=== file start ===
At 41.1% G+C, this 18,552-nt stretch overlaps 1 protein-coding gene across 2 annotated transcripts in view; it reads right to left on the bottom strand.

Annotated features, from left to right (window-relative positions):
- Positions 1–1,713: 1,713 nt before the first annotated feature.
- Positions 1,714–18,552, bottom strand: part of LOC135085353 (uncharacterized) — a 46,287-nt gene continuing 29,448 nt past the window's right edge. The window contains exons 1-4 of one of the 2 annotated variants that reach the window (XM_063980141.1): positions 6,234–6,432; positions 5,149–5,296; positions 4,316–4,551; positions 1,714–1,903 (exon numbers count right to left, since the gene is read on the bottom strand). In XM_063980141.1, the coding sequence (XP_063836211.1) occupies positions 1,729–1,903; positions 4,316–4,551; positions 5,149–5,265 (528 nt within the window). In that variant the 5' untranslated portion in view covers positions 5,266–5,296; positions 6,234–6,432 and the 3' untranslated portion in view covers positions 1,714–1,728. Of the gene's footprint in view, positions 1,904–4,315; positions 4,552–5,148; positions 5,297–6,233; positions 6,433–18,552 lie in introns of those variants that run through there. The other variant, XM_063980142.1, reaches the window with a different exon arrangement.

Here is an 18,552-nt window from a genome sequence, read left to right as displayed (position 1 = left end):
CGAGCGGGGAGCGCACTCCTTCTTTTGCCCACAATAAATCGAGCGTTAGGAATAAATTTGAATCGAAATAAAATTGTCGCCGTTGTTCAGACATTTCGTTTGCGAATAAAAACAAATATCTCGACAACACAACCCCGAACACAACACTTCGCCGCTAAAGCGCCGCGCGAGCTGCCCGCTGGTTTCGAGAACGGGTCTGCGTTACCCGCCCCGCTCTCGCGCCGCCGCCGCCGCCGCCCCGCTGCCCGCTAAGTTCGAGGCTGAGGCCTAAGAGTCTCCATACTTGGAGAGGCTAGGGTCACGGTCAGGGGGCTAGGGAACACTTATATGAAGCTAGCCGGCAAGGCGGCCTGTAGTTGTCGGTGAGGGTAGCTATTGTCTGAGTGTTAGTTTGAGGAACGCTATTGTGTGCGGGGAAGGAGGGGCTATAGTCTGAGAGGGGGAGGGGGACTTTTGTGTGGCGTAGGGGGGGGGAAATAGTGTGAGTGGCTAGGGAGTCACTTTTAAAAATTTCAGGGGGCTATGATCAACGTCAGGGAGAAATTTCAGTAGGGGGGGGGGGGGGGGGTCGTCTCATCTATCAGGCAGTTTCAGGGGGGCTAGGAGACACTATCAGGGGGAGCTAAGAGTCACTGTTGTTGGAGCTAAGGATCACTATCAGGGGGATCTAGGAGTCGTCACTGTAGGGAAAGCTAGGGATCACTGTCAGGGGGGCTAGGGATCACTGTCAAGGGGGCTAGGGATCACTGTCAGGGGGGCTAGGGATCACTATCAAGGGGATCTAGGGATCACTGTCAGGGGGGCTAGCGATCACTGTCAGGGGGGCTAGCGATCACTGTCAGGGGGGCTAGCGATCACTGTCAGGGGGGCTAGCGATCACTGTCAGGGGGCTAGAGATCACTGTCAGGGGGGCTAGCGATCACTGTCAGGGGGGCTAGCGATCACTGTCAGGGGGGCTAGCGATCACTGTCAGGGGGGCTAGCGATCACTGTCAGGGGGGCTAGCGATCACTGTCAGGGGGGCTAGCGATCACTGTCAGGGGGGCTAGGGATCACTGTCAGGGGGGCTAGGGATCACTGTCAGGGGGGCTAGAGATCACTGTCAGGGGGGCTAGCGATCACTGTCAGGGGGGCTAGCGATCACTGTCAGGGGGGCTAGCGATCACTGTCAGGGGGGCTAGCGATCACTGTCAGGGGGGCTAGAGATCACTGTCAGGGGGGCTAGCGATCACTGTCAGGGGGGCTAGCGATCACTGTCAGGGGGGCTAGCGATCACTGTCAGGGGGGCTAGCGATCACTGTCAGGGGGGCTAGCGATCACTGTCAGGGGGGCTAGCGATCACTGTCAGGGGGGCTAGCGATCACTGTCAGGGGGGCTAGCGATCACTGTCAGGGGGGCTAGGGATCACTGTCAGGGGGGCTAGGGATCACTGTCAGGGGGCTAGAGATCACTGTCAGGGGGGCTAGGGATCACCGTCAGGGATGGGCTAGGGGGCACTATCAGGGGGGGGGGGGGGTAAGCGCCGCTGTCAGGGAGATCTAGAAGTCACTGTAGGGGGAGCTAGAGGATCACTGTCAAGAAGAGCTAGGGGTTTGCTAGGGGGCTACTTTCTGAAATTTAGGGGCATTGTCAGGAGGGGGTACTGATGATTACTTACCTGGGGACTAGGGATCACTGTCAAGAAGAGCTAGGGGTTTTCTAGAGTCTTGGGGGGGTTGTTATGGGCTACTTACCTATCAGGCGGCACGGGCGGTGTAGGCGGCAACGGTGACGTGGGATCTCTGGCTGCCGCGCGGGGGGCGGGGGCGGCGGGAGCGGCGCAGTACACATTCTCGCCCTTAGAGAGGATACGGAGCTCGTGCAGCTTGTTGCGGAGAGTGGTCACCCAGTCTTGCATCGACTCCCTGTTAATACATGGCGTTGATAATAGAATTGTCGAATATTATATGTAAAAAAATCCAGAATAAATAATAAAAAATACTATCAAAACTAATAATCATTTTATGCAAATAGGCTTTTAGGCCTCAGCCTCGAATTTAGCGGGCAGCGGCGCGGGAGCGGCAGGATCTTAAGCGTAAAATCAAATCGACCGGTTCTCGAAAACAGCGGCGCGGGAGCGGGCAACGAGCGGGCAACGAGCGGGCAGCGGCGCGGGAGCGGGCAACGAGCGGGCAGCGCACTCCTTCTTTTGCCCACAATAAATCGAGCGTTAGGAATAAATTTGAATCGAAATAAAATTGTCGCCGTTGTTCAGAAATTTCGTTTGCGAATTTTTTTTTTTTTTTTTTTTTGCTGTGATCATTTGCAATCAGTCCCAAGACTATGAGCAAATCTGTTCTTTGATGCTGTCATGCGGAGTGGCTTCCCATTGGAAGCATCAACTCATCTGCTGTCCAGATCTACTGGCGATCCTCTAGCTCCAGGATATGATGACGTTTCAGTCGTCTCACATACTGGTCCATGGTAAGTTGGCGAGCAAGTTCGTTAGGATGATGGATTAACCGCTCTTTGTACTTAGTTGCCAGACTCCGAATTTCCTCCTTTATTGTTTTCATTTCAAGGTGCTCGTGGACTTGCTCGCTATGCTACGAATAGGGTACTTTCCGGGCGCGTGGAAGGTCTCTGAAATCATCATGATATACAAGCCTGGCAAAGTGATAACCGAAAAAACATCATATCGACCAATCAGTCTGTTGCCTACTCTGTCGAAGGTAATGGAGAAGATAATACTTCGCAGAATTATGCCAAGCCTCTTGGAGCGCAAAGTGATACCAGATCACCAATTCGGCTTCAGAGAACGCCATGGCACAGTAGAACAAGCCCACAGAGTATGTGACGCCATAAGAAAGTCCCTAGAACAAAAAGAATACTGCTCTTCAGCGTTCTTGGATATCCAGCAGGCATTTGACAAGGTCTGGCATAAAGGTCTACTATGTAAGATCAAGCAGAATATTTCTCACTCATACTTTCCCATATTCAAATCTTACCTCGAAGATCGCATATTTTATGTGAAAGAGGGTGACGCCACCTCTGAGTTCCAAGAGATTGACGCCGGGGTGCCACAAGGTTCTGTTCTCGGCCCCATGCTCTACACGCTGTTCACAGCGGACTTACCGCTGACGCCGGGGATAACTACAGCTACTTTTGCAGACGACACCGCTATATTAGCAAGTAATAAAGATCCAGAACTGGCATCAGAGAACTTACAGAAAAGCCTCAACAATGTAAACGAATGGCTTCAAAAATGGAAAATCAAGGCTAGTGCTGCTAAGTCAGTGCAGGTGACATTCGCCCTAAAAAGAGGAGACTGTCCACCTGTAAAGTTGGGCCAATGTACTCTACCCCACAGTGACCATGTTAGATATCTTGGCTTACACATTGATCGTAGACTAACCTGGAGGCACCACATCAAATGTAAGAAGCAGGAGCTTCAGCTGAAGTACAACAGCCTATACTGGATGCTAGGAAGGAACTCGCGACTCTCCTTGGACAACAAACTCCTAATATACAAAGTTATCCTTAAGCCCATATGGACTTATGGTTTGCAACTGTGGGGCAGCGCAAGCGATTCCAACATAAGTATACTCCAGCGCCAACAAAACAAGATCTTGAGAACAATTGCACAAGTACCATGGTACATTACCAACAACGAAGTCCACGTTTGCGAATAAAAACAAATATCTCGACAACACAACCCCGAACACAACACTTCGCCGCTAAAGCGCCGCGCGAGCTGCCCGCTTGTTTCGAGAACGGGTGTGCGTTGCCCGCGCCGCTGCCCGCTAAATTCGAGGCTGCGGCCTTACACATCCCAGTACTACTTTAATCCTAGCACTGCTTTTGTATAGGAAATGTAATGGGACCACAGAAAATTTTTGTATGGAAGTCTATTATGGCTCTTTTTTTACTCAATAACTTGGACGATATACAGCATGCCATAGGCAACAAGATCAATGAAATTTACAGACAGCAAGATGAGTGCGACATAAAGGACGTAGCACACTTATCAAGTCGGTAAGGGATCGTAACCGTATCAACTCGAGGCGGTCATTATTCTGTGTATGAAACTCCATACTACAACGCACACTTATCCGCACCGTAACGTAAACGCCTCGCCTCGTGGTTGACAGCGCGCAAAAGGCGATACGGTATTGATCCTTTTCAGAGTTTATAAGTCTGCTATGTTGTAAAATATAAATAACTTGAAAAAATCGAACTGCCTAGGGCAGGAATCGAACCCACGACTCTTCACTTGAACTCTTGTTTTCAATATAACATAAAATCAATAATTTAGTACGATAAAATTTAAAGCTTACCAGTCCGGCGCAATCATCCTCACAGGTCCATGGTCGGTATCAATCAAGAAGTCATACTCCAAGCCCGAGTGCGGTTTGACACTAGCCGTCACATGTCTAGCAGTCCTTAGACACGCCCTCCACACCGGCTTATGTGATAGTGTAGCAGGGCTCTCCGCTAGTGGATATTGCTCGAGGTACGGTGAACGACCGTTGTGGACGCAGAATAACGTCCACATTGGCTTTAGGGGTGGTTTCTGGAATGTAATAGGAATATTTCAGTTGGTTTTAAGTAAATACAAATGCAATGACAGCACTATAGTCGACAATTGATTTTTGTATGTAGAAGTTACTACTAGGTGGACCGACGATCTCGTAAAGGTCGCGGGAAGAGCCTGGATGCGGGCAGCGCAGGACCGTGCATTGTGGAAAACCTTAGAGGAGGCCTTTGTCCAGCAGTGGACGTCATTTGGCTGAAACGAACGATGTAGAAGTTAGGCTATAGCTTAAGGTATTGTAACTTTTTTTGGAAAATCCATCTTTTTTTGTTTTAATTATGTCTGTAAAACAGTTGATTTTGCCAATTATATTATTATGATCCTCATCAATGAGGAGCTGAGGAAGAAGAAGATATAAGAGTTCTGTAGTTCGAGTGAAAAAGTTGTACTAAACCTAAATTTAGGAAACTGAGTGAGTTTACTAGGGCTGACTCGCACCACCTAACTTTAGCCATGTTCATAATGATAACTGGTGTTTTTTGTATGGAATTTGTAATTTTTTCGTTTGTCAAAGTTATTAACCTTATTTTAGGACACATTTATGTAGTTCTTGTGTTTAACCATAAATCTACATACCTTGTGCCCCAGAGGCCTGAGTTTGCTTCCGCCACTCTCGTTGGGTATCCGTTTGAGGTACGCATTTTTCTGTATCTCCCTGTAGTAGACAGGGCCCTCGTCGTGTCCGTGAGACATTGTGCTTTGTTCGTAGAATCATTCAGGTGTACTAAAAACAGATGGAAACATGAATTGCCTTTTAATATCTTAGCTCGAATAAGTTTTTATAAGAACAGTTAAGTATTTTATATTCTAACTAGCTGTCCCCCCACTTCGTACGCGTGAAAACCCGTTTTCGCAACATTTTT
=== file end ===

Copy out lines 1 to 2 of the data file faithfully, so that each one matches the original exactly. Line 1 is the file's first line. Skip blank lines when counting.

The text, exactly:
At 41.1% G+C, this 18,552-nt stretch overlaps 1 protein-coding gene across 2 annotated transcripts in view; it reads right to left on the bottom strand.

Annotated features, from left to right (window-relative positions):